U to turn UMore into sustainable community

There are hopes that the 5,000 acre plot will become home for at least 20,000 by 2011, as well as host research opportunities.

Ahnalese Rushmann

Almost a year ago, the Board of Regents approved initial plans for the University’s UMore Park site – plans that involved creating a sustainable and research-enriched community near Rosemount, Minn.

Now, the University is fleshing out details to turn the mostly agricultural site into a habitable community for 20,000 to 30,000 people.

where to go

umore discussion
what: Join the individuals who have been exploring the six UMore Park academic mission task forces
when: 8 to 10:30 a.m., Nov. 8
where: North Star Ballroom, St. Paul Student Center
when: 8 to 10:30 a.m., Nov. 9
where: Coffman Union Theater
For forum agendas, drafts, and more information, www.umorepark.umn.edu/ campus_forums

Charles Muscoplat, vice president for statewide strategic resource development, is heading UMore Park plans and said the University won’t start building on the property for at least three years.

He’ll present his findings at the November Regents meeting, he said.

“The University has had the land for 60 years,” he said. “It’s not like we have to rush.”

Ideally, the community would leave a light environmental footprint, Muscoplat said, which means working with renewable and biomass energy systems and an efficient transportation system.

“The U just can’t build a community that isn’t green,” he said. “Ten years ago, this was sort of too far away to consider.”

He said plans will also pay attention to affordable housing, modern health care and education needs.

“This could be worth an enormous amount of money,” he said.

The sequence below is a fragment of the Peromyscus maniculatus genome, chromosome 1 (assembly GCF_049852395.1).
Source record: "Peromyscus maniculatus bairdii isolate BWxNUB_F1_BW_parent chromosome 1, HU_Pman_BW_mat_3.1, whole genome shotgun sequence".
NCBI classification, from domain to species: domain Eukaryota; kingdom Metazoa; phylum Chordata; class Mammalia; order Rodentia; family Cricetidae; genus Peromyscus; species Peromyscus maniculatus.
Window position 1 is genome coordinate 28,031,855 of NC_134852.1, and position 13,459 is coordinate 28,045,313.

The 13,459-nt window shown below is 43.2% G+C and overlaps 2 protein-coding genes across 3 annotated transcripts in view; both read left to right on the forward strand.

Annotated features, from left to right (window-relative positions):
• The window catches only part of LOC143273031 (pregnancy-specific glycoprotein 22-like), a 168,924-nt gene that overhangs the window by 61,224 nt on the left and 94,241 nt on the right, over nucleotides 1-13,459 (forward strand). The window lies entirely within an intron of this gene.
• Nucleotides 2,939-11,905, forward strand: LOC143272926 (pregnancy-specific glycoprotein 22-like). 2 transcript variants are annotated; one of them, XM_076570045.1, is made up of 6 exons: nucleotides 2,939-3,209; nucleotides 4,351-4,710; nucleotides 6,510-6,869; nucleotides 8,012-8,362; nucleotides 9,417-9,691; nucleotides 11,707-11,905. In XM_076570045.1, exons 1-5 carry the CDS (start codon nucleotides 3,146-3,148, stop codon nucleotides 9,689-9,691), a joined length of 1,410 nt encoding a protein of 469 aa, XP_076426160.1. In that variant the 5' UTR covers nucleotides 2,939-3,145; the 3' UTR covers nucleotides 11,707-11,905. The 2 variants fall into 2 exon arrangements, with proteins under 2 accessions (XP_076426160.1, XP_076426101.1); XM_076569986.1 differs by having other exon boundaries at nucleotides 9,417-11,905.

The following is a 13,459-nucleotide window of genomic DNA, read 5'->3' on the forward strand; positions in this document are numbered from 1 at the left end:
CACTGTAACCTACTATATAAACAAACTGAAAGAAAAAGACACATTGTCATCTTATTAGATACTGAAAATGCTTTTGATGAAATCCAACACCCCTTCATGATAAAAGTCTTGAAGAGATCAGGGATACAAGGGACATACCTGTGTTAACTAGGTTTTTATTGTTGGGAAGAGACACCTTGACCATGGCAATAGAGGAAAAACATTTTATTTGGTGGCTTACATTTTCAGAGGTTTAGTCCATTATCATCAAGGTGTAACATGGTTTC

However, Muscoplat said revenue from the research enterprise would be piped back into University research and education.

Greg Cuomo, director of operations for UMore Park, said a large reserve of gravel below the surface needs to be looked at.

“We need to understand what’s underneath the soil before we build on top of it,” he said, adding people will hopefully be living on the land by 2011.

Muscoplat said the gravel could be worth anywhere from $50 million to $200 million, at a dollar per ton.

The UMore Park site was once home to Gopher Ordinance Works, a factory built to make gun powder for the armed services during World War II. The war ended before the factory was completed.

Muscoplat said there are still more than 120 bomb shelters on the property.

He said approximately 100 faculty members have helped with the project this year and information sessions will be held to get input from students, faculty and staff.

Muscoplat said the project won’t be funded with University money but he’s confident real estate investors will be interested in the site – the largest contiguous property in the United States owned by a land-grant university.

“People are going to line up to do this,” he said. “This will be the real estate development of the century.”

“There isn’t a 5,000 acre plot of land that’s undeveloped and trying to be as modern as creative as we are,” Muscoplat said.

The acres are currently home to turkey and crop research facilities and a beef cow herd, as well as farmers and other tenants.

Eighty tenants rent space on year-to-year leases, Muscoplat said.

Jim Kinville, chief operating officer of Reese Enterprises, said his business has been on the site for 40 years. He said he hasn’t been notified of any major plans.

“Until we hear something concrete, a lot of this stuff is kind of a master plan but there isn’t any funding attached to it,” he said. “Quite often, plans change.”

Kinville said he’s heard of plans over the past few years but hasn’t seen action.

“Up until now, they haven’t had the funding,” he said.

“We’ll be interested in seeing how it may impact us,” Kinville said.

Brian Pahl, a vegetable farmer who rents 100 acres of the property, said the University sometimes uses his land for research sample tests but he hasn’t heard of any imminent changes.

“We like working with them,” he said. “But some day I know it will come to an end.”

Muscoplat said early notification of major plans would give more time to businesses to relocate or consider their options.

“We do have to tell people there are plans underway,” he said.

Muscoplat said construction will likely start on the northwest corner of the property, where few tenants are located.

“Most of the tenants are safe for more than five years,” he said, adding it could be longer until they would have to relocate.